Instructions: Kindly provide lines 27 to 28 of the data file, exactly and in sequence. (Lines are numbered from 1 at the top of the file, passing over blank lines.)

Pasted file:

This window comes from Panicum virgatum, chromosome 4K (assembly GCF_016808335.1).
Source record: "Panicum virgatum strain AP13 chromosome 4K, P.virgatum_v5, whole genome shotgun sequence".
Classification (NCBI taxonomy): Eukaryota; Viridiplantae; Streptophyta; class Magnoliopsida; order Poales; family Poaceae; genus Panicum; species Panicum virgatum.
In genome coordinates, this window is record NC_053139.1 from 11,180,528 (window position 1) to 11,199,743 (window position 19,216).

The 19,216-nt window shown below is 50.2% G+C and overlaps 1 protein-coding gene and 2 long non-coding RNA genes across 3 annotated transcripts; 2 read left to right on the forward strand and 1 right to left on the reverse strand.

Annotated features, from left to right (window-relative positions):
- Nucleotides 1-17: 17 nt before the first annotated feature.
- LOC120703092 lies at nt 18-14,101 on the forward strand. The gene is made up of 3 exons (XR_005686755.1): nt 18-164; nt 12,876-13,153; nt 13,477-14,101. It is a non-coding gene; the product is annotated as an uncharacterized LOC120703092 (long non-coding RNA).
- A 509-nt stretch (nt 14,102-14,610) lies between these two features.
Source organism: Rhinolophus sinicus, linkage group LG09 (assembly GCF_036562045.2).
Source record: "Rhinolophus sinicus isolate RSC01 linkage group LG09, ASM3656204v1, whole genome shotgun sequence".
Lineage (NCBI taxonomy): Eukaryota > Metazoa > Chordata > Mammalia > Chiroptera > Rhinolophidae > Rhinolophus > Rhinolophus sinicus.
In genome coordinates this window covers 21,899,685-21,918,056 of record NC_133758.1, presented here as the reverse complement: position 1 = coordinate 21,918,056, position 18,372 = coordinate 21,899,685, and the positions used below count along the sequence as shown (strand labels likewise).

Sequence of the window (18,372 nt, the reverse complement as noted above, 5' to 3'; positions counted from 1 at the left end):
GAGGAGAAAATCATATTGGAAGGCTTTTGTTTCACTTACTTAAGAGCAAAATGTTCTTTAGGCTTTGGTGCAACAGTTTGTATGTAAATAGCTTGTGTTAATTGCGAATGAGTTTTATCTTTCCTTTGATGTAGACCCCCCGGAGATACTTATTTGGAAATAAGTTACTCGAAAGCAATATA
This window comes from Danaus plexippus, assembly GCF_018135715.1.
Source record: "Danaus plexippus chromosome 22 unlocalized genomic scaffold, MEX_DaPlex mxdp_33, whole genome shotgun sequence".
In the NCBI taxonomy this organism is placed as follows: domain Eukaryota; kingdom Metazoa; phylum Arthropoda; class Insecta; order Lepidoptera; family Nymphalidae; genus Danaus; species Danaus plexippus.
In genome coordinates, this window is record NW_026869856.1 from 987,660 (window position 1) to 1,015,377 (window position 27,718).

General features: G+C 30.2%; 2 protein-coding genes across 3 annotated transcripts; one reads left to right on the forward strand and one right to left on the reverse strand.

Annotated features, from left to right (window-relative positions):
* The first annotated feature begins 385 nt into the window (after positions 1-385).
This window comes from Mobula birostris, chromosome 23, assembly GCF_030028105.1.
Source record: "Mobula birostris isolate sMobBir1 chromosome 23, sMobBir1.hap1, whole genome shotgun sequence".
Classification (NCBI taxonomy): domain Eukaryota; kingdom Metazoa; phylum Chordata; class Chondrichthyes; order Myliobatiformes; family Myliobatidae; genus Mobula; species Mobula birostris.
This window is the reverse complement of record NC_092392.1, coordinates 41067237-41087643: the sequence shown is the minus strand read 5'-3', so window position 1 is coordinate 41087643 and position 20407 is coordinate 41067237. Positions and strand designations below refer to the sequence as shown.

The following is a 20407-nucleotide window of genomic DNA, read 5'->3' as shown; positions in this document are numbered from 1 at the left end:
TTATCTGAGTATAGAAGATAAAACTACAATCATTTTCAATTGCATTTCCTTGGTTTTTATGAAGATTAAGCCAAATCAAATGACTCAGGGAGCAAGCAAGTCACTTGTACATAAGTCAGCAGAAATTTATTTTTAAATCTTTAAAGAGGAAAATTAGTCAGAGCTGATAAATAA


The following is a 20407-nucleotide window of genomic DNA, read 5'->3' as shown; positions in this document are numbered from 1 at the left end:
TTATCTGAGTATAGAAGATAAAACTACAATCATTTTCAATTGCATTTCCTTGGTTTTTATGAAGATTAAGCCAAATCAAATGACTCAGGGAGCAAGCAAGTCACTTGTACATAAGTCAGCAGAAATTTATTTTTAAATCTTTAAAGAGGAAAATTAGTCAGAGCTGATAAATAA